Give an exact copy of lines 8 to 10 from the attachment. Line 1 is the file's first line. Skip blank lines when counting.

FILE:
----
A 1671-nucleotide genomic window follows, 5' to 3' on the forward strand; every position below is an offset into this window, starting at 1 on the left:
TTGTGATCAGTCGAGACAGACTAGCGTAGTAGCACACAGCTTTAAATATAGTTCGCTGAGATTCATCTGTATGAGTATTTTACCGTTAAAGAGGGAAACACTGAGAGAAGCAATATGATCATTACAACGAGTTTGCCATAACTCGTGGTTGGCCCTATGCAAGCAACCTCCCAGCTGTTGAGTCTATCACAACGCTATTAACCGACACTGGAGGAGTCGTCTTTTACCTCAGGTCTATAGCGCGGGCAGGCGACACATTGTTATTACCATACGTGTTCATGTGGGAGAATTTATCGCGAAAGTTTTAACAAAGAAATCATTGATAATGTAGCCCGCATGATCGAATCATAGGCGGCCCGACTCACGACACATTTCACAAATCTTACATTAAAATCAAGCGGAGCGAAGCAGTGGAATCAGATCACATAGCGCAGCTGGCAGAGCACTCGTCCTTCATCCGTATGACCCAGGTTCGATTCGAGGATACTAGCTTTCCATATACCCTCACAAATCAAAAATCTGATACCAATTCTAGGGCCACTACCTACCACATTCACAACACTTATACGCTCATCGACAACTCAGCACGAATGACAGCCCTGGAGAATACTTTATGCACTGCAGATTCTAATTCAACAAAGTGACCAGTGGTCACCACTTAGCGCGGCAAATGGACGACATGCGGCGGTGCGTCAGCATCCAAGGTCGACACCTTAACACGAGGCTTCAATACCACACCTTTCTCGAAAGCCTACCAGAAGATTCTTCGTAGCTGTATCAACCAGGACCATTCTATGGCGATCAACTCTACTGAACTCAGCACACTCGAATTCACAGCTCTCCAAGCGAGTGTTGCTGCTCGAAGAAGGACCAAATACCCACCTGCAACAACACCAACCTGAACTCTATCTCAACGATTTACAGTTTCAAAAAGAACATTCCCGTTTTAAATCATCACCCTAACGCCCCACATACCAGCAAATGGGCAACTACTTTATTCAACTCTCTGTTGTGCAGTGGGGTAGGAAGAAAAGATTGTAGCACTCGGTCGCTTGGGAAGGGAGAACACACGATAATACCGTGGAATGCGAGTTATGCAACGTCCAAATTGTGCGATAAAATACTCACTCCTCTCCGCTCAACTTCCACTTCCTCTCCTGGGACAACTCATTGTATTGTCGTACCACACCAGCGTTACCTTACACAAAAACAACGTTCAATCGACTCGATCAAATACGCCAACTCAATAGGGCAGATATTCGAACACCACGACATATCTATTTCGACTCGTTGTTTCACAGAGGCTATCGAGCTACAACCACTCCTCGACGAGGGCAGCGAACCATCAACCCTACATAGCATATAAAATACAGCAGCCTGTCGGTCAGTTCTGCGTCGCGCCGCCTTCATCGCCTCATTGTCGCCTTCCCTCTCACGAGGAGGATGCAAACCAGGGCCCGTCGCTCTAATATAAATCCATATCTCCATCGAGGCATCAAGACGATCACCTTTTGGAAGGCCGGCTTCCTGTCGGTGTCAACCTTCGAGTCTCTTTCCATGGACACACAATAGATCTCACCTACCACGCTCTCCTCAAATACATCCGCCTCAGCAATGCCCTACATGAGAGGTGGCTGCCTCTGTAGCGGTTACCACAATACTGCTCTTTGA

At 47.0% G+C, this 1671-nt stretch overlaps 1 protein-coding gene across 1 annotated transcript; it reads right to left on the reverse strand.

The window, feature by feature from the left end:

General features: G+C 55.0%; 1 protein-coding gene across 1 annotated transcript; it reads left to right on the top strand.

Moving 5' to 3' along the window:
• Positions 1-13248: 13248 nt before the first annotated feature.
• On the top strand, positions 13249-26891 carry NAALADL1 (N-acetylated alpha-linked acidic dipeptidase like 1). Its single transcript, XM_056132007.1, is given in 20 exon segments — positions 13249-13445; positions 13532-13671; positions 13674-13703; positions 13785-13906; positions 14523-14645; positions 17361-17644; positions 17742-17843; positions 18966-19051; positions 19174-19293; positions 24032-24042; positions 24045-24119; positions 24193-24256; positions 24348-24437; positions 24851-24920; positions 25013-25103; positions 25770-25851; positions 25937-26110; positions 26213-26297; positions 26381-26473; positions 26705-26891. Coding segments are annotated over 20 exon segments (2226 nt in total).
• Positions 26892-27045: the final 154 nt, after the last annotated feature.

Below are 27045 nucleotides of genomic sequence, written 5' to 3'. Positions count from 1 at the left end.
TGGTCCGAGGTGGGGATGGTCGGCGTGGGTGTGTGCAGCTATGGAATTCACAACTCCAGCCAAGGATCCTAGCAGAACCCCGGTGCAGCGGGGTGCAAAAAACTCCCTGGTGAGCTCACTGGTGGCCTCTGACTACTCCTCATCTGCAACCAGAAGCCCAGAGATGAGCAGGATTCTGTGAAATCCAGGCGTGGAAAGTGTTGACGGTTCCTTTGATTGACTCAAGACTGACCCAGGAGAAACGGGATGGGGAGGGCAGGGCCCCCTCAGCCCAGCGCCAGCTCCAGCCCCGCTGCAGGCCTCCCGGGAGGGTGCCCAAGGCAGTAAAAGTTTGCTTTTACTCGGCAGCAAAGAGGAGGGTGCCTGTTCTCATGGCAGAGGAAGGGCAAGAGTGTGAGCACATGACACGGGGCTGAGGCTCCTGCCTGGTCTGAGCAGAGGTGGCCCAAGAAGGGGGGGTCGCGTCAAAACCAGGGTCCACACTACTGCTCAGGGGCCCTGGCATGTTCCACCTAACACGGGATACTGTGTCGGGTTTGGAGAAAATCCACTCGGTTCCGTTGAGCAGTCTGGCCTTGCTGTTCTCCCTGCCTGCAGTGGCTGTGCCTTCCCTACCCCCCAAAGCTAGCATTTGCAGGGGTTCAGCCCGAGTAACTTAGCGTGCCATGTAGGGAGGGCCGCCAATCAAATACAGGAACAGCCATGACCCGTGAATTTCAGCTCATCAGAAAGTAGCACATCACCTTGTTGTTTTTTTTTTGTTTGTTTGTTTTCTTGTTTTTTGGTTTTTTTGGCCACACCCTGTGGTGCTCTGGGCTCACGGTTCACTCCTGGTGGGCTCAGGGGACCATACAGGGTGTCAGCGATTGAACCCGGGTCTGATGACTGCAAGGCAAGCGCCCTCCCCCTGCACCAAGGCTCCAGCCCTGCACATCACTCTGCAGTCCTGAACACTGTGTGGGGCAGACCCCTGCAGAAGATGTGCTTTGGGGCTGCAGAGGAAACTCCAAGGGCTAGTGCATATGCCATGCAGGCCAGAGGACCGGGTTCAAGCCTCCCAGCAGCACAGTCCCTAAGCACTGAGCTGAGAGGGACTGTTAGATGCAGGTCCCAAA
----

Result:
• On the top strand, positions 13249-26891 carry NAALADL1 (N-acetylated alpha-linked acidic dipeptidase like 1). Its single transcript, XM_056132007.1, is given in 20 exon segments — positions 13249-13445; positions 13532-13671; positions 13674-13703; positions 13785-13906; positions 14523-14645; positions 17361-17644; positions 17742-17843; positions 18966-19051; positions 19174-19293; positions 24032-24042; positions 24045-24119; positions 24193-24256; positions 24348-24437; positions 24851-24920; positions 25013-25103; positions 25770-25851; positions 25937-26110; positions 26213-26297; positions 26381-26473; positions 26705-26891. Coding segments are annotated over 20 exon segments (2226 nt in total).
• Positions 26892-27045: the final 154 nt, after the last annotated feature.

Below are 27045 nucleotides of genomic sequence, written 5' to 3'. Positions count from 1 at the left end.